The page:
Kids will readily warm to this gentle giant from the frozen North.

ON THE SHOULDER OF A GIANT

“Inukpak was huge, even for a giant.”

He can cover the breadth of the Arctic in just a few days and wades into the ocean to fish for whales. One day Inukpak happens upon a lone hunter on the tundra, and mistaking the man for a lost child, he scoops the tiny human up and continues on his walk. Christopher effectively plays the extreme size differential for laughs, as when Inukpak catches a bowhead whale but calls it a small fish. Exhibiting a great deal of equanimity, the hunter decides he might as well just accept his genial new “father,” and the two live happily ever after. Nelson’s paintings also milk the size disparity for humor; Inukpak is usually painted as if from a low vantage, foreshortening emphasizing the giant’s humongous feet. The enormous bone necklace he wears bears silent witness to the “very large” polar bears he’s accustomed to, explaining how he mistakes a regular-sized one for a lemming. A foreword introduces Christopher’s interest in the tales of the Inuit in general and this oft-repeated one in particular; an afterword provides further information about Inukpak’s kin, the great giants, as well as the lesser giants and the colossal polar bears they have hunted almost to extinction.

Kids will readily warm to this gentle giant from the frozen North. (Picture book/folk tale. 5-8)

Pub Date: July 1, 2015

ISBN: 978-1-7722-7002-0

Page Count: 40

Publisher: Inhabit Media

Review Posted Online: May 12, 2015

Kirkus Reviews Issue: June 1, 2015

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This story covers the few days preceding the much-anticipated Midnight Zombie Walk, when Stink and company will take to the...

STINK AND THE MIDNIGHT ZOMBIE WALK

From the Stink series

An all-zombie-all-the-time zombiefest, featuring a bunch of grade-school kids, including protagonist Stink and his happy comrades.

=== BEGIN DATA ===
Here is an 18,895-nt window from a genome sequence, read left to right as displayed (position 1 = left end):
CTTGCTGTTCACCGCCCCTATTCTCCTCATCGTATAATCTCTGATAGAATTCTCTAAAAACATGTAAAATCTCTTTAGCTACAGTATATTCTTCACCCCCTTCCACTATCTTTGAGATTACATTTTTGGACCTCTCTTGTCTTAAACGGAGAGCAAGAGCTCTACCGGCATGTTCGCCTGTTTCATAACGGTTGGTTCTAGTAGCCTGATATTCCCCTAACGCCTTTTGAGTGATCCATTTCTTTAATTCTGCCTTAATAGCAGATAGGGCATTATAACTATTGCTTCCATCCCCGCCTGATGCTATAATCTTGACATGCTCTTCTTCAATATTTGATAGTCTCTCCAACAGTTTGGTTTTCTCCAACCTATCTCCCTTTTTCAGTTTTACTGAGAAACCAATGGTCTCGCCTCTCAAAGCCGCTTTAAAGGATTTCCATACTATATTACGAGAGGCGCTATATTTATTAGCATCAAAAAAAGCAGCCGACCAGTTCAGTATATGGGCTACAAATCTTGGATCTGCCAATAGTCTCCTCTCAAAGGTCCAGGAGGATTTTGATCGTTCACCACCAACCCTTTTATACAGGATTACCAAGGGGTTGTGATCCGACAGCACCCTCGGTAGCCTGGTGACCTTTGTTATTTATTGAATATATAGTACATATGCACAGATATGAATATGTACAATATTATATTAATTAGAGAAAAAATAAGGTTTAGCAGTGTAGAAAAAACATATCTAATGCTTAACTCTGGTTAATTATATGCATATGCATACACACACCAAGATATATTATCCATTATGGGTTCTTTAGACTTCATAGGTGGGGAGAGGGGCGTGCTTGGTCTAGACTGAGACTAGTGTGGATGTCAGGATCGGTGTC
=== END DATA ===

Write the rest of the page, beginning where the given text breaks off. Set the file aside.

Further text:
This story covers the few days preceding the much-anticipated Midnight Zombie Walk, when Stink and company will take to the streets in the time-honored stiff-armed, stiff-legged fashion. McDonald signals her intent on page one: “Stink and Webster were playing Attack of the Knitting Needle Zombies when Fred Zombie’s eye fell off and rolled across the floor.” The farce is as broad as the Atlantic, with enough spookiness just below the surface to provide the all-important shivers. Accompanied by Reynolds’ drawings—dozens of scene-setting gems with good, creepy living dead—McDonald shapes chapters around zombie motifs: making zombie costumes, eating zombie fare at school, reading zombie books each other to reach the one-million-minutes-of-reading challenge. When the zombie walk happens, it delivers solid zombie awfulness. McDonald’s feel-good tone is deeply encouraging for readers to get up and do this for themselves because it looks like so much darned fun, while the sub-message—that reading grows “strong hearts and minds,” as well as teeth and bones—is enough of a vital interest to the story line to be taken at face value.

Pub Date: March 13, 2012

ISBN: 978-0-7636-5692-8

Page Count: 160

Publisher: Candlewick

Review Posted Online: Dec. 14, 2011

Kirkus Reviews Issue: Jan. 1, 2012

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Very young gardeners will need more information, but for certain picky eaters, the suggested strategy just might work.

SYLVIA'S SPINACH

A young spinach hater becomes a spinach lover after she has to grow her own in a class garden.

Unable to trade away the seed packet she gets from her teacher for tomatoes, cukes or anything else more palatable, Sylvia reluctantly plants and nurtures a pot of the despised veggie then transplants it outside in early spring. By the end of school, only the plot’s lettuce, radishes and spinach are actually ready to eat (talk about a badly designed class project!)—and Sylvia, once she nerves herself to take a nibble, discovers that the stuff is “not bad.” She brings home an armful and enjoys it from then on in every dish: “And that was the summer Sylvia Spivens said yes to spinach.” Raff uses unlined brushwork to give her simple cartoon illustrations a pleasantly freehand, airy look, and though Pryor skips over the (literally, for spinach) gritty details in both the story and an afterword, she does cover gardening basics in a simple and encouraging way.

Very young gardeners will need more information, but for certain picky eaters, the suggested strategy just might work. (Picture book. 5-7)

Pub Date: Nov. 6, 2012

ISBN: 978-0-9836615-1-1

Page Count: 32

Publisher: Readers to Eaters

Review Posted Online: Sept. 26, 2012

Kirkus Reviews Issue: Oct. 15, 2012

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